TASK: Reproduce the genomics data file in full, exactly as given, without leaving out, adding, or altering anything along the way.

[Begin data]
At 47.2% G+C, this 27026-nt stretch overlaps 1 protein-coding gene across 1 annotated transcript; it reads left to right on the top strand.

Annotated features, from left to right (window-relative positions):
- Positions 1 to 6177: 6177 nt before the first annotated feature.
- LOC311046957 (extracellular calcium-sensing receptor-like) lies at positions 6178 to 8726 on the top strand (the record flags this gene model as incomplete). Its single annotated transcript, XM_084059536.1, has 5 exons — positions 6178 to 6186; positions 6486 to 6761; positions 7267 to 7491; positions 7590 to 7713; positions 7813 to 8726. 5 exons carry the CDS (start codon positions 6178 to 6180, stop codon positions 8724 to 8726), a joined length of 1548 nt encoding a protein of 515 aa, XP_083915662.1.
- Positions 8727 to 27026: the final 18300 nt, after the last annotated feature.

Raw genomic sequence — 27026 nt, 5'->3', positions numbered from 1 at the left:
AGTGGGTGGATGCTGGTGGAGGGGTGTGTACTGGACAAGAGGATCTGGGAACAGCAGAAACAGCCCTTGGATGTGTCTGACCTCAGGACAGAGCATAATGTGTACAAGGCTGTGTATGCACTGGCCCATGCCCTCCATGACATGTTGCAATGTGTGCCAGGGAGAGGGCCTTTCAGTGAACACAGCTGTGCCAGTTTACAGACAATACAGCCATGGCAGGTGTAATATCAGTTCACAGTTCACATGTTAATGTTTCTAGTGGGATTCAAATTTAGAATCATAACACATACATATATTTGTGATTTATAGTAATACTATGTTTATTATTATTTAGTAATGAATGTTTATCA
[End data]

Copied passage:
At 47.2% G+C, this 27026-nt stretch overlaps 1 protein-coding gene across 1 annotated transcript; it reads left to right on the top strand.

Annotated features, from left to right (window-relative positions):
- Positions 1 to 6177: 6177 nt before the first annotated feature.
- LOC311046957 (extracellular calcium-sensing receptor-like) lies at positions 6178 to 8726 on the top strand (the record flags this gene model as incomplete). Its single annotated transcript, XM_084059536.1, has 5 exons — positions 6178 to 6186; positions 6486 to 6761; positions 7267 to 7491; positions 7590 to 7713; positions 7813 to 8726. 5 exons carry the CDS (start codon positions 6178 to 6180, stop codon positions 8724 to 8726), a joined length of 1548 nt encoding a protein of 515 aa, XP_083915662.1.
- Positions 8727 to 27026: the final 18300 nt, after the last annotated feature.

Raw genomic sequence — 27026 nt, 5'->3', positions numbered from 1 at the left:
AGTGGGTGGATGCTGGTGGAGGGGTGTGTACTGGACAAGAGGATCTGGGAACAGCAGAAACAGCCCTTGGATGTGTCTGACCTCAGGACAGAGCATAATGTGTACAAGGCTGTGTATGCACTGGCCCATGCCCTCCATGACATGTTGCAATGTGTGCCAGGGAGAGGGCCTTTCAGTGAACACAGCTGTGCCAGTTTACAGACAATACAGCCATGGCAGGTGTAATATCAGTTCACAGTTCACATGTTAATGTTTCTAGTGGGATTCAAATTTAGAATCATAACACATACATATATTTGTGATTTATAGTAATACTATGTTTATTATTATTTAGTAATGAATGTTTATCA